Botox at the Mall: Is It Safe?

The mall is your one-stop shopping destination for nearly everything, and now cosmetic surgery procedures are being performed in a number of malls throughout the country.

From Botox injections and restalyne for wrinkles to laser skin treatments and hair reduction, some consumers are lining up and loving the convenience of getting a little upkeep done while shopping.

At Dallas' NorthPark Center mall, right next to cosmetic retailer Sephora, is Klinger Advanced Aesthetics, which provides a number of surgical procedures.

"This is a genius idea, to have this done in a mall," said shopper Melissa Restrepo. "This just adds a whole other element to beauty."

Cosmetic surgeons say these medi-spas are a way to meet skyrocketing customer demand. The number of people getting Botox injections in 2005 is up 388 percent since 2000, according to statistics from the American Society of Plastic Surgeons.

"Today, medicine has to not only be good and safe, it has to be convenient. And this does all three in a setting that happens to be a mall," said Dr. Rod J. Rohrich, chairman of the plastic surgery department at University of Texas Southwestern Medical Center and director of medical services at NorthPark.

Who's Giving the Shots?

Some doctors believe that this convenience could mean patients are compromising on safety.

"It matters a lot who's on the end of that needle," said Arthur Caplan, director of the Center for Bioethics at the University of Pennsylvania. "What you're starting to see at these malls are kind of aestheticians. They're basically the people who are one step up from squirting the perfume on your face at the department stores."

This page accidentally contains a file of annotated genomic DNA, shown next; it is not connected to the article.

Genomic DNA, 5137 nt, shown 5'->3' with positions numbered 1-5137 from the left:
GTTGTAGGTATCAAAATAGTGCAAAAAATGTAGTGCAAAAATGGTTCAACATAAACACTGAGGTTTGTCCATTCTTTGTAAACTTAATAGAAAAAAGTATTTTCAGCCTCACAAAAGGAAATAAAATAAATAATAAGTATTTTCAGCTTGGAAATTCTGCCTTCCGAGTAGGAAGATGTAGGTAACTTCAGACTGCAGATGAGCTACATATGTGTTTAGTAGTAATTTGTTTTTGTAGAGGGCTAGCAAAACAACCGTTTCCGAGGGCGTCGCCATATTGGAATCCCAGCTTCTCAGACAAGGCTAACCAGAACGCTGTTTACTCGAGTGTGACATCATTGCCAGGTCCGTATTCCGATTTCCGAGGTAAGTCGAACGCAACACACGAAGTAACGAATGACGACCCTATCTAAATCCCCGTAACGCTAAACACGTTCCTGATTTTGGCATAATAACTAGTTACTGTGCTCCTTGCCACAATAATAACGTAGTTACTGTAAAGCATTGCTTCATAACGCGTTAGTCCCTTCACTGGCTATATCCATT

Rohrich said the staff at Klinger Aesthetics is highly trained, and the procedures are performed by advanced nurse practitioners.

"We want patients to know, feel, that they are in a nice medical office," Rohrich said. "It's a little different than the salon or the spa. When they walk through, they're going to be taking care of medical issues. They're changing from a client to a patient."

Caplan said many cosmetic surgery procedures are being marketed as no big deal, as easy as putting on some lipstick, which isn't the case.

"Something serious and medical is all of a sudden being shifted over to something anybody would get just on a visit to the mall," Caplan said.

But for many consumers pressed for time and looking for a quick fix, a Botox shot at the mall is too good to pass up.

"I can knock out my Botox and my Christmas shopping all in one day," said NorthPark shopper Alana Myers. "Can't get better than that!"

Safety First

Dr. Alan Matarasso, a New York plastic surgeon, joined "Good Morning America" to talk about the potential risks of having procedures done at a medi-spa and how to stay safe.

Matarasso said patients should get any surgical procedure done in a doctor's office. Medi-spas are not the same as a doctor's office, and nurses may be doing the procedures.

"The consumer needs to research and do a lot more legwork than you would in investigating a regular doctor," Matarasso said. "The burden really falls on the consumer to ask a lot of questions."

Matarasso suggests patients ask the following questions: Who is doing the procedure? Is there a doctor on site? Do you have resuscitation equipment? Is everything sterile?

Each state has different regulations for medi-spas. Consumers can check with their state health department to see what guidelines and restrictions are in place.